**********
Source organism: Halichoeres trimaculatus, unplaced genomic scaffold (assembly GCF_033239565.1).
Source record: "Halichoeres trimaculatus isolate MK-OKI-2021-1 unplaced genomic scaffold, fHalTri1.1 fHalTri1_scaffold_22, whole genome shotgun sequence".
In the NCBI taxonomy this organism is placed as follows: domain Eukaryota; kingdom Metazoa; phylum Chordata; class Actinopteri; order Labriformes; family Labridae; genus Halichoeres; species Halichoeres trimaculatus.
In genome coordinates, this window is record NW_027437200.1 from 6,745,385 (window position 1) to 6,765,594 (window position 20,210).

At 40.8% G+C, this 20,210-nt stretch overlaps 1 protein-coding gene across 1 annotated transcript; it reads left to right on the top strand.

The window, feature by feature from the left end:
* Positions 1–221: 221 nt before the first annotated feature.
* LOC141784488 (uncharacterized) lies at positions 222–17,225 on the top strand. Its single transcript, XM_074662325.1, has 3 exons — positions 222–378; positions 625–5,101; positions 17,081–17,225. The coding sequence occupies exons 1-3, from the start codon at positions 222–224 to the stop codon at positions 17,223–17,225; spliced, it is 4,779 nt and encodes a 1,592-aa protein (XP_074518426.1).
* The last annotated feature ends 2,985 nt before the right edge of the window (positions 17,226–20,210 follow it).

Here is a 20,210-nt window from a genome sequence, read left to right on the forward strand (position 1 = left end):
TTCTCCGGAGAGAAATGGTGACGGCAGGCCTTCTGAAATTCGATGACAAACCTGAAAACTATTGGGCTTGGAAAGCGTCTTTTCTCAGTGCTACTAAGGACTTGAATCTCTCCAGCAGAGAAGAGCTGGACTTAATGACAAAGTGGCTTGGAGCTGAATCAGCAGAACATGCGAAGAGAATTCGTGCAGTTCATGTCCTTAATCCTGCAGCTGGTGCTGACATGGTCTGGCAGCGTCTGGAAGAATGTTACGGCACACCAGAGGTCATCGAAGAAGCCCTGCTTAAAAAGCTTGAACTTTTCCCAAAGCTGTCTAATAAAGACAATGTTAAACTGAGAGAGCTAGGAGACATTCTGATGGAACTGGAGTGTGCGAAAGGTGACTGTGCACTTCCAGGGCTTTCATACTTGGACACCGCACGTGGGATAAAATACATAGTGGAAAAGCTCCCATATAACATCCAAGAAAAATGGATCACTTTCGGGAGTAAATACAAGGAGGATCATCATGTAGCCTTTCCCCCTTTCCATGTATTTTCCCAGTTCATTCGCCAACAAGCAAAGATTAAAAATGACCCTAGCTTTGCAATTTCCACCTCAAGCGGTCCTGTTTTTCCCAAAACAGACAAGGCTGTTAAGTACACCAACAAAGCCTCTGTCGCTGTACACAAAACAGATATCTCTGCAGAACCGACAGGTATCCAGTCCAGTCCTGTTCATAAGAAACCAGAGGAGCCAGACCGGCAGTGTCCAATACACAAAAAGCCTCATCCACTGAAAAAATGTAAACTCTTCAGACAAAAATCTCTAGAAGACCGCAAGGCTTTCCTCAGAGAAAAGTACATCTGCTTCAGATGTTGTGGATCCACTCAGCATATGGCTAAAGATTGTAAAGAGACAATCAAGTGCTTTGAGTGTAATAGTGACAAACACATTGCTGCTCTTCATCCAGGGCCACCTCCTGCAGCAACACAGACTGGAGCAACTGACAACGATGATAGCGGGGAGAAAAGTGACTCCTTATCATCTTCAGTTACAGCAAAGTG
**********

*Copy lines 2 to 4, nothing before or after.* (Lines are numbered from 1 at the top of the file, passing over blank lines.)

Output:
Source record: "Halichoeres trimaculatus isolate MK-OKI-2021-1 unplaced genomic scaffold, fHalTri1.1 fHalTri1_scaffold_22, whole genome shotgun sequence".
In the NCBI taxonomy this organism is placed as follows: domain Eukaryota; kingdom Metazoa; phylum Chordata; class Actinopteri; order Labriformes; family Labridae; genus Halichoeres; species Halichoeres trimaculatus.
In genome coordinates, this window is record NW_027437200.1 from 6,745,385 (window position 1) to 6,765,594 (window position 20,210).